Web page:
What Does A Marketing Consultant Do (And How To Hire One…)

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Are you tempted with the idea of consulting companies to grow their businesses? Or are you a brand looking to hire a top notch marketing consultant to catapult your revenue?

In either case, I’ve got you covered today. First, we’ll answer a couple of basic questions around marketing consultation. Then, I’ll show you how to start your freelance digital marketing journey (you know that’s a largely interchangeable term for marketing consultant, right?) 

If you’re looking to hire a skilled marketing consultant, then I’ll tell you how to identify and find the ideal professional for your company. Towards the end, I’ll also share a template for the job description of a marketing consultant. Let’s start with the first common question:

What Does A Marketing Consultant Do?

When a business realizes the need for external help to drive traffic, generate leads, and fix the pages that are leaking sales on their site, they turn towards external help from a marketing consultant. 

Often these professionals are known for ONE specific skill like content marketing, copywriting, search engine optimization, social media marketing, conversion optimization, and the like. They use their creativity, previous experience, and skills to generate more revenue for the company.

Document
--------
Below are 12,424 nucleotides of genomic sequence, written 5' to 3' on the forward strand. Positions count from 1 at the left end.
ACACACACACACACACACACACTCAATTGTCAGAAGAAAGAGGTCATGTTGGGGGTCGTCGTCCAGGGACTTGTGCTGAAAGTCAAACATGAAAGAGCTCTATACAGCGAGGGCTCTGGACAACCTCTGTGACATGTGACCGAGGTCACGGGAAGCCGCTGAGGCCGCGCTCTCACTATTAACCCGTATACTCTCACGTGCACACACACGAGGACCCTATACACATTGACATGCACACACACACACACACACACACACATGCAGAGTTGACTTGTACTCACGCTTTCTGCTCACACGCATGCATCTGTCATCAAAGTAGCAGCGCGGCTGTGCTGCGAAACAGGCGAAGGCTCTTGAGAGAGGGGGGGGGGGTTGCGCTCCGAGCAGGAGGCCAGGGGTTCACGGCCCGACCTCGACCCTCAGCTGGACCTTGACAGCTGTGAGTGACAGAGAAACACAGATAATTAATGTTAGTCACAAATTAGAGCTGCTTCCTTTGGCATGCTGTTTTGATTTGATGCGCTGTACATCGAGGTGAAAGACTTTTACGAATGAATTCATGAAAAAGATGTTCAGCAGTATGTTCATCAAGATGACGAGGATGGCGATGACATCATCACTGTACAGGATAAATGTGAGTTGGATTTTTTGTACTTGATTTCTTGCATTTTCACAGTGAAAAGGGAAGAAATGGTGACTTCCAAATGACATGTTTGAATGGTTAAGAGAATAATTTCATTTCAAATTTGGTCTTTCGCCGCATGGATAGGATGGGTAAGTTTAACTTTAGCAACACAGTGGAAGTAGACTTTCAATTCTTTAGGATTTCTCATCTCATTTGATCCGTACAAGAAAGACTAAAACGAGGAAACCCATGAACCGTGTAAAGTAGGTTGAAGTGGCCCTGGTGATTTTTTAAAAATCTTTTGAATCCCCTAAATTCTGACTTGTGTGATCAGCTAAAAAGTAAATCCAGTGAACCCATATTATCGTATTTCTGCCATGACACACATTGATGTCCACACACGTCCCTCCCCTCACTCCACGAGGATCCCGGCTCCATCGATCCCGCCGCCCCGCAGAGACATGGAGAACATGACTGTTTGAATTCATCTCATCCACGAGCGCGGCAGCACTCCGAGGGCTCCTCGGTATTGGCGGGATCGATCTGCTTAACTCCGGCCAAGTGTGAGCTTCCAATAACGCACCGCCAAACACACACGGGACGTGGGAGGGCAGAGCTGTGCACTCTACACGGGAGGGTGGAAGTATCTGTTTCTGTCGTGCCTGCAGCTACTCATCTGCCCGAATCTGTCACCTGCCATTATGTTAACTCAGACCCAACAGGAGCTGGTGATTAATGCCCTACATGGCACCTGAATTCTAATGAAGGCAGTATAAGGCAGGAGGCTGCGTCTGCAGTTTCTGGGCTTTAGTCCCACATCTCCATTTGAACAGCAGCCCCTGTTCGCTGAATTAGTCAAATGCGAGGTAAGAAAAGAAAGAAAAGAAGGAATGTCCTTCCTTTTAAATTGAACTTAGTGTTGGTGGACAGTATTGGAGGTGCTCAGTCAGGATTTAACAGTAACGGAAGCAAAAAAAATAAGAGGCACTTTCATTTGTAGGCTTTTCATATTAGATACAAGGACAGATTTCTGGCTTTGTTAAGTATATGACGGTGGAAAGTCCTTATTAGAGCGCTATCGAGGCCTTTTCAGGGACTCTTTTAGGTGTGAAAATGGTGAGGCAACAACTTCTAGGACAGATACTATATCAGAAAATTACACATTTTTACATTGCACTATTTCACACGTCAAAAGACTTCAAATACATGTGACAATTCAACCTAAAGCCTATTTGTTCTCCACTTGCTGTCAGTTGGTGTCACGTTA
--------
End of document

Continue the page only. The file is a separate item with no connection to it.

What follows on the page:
If you already have a sustainable business model in place with a proven product and a clearly identified problem, then it might make sense to hire a marketing consultant

Let me illustrate with an example: Arb & Grounds are a local business based out of Derby that distribute garden/grounds machinery and arborist equipment. As an old school business, they realized the need for professional digital marketing help, and they turned towards Elliott Davidson. The result was a 553% increase in organic traffic and £100k in turnover.

I want to emphasize that hiring a marketing consultant makes sense when you’ve tested the waters on your own and you need help with specific marketing tasks.